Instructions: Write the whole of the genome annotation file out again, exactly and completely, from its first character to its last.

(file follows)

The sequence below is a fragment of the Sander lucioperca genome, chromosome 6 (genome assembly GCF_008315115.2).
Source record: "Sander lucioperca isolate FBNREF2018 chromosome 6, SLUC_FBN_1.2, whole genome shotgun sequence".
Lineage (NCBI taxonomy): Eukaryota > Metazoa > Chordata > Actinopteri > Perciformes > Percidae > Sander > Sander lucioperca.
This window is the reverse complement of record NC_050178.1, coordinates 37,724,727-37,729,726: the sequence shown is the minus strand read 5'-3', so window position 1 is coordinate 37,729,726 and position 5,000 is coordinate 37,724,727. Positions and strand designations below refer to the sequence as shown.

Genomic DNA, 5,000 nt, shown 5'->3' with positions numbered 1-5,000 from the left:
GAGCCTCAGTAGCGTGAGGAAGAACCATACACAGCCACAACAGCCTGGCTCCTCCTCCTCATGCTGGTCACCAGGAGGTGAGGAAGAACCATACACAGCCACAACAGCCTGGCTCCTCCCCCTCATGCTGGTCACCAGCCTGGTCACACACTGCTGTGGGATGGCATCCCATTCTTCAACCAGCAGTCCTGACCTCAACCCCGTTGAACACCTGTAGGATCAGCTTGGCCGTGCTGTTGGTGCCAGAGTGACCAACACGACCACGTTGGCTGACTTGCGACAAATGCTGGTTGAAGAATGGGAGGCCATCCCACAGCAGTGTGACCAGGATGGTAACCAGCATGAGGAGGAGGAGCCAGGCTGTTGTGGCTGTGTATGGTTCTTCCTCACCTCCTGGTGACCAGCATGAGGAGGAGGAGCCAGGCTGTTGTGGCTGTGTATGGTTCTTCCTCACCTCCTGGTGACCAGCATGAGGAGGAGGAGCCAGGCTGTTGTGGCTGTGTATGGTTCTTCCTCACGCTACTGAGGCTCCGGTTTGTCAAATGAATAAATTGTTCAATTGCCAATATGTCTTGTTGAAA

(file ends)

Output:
The sequence below is a fragment of the Sander lucioperca genome, chromosome 6 (genome assembly GCF_008315115.2).
Source record: "Sander lucioperca isolate FBNREF2018 chromosome 6, SLUC_FBN_1.2, whole genome shotgun sequence".
Lineage (NCBI taxonomy): Eukaryota > Metazoa > Chordata > Actinopteri > Perciformes > Percidae > Sander > Sander lucioperca.
This window is the reverse complement of record NC_050178.1, coordinates 37,724,727-37,729,726: the sequence shown is the minus strand read 5'-3', so window position 1 is coordinate 37,729,726 and position 5,000 is coordinate 37,724,727. Positions and strand designations below refer to the sequence as shown.

Genomic DNA, 5,000 nt, shown 5'->3' with positions numbered 1-5,000 from the left:
GAGCCTCAGTAGCGTGAGGAAGAACCATACACAGCCACAACAGCCTGGCTCCTCCTCCTCATGCTGGTCACCAGGAGGTGAGGAAGAACCATACACAGCCACAACAGCCTGGCTCCTCCCCCTCATGCTGGTCACCAGCCTGGTCACACACTGCTGTGGGATGGCATCCCATTCTTCAACCAGCAGTCCTGACCTCAACCCCGTTGAACACCTGTAGGATCAGCTTGGCCGTGCTGTTGGTGCCAGAGTGACCAACACGACCACGTTGGCTGACTTGCGACAAATGCTGGTTGAAGAATGGGAGGCCATCCCACAGCAGTGTGACCAGGATGGTAACCAGCATGAGGAGGAGGAGCCAGGCTGTTGTGGCTGTGTATGGTTCTTCCTCACCTCCTGGTGACCAGCATGAGGAGGAGGAGCCAGGCTGTTGTGGCTGTGTATGGTTCTTCCTCACCTCCTGGTGACCAGCATGAGGAGGAGGAGCCAGGCTGTTGTGGCTGTGTATGGTTCTTCCTCACGCTACTGAGGCTCCGGTTTGTCAAATGAATAAATTGTTCAATTGCCAATATGTCTTGTTGAAA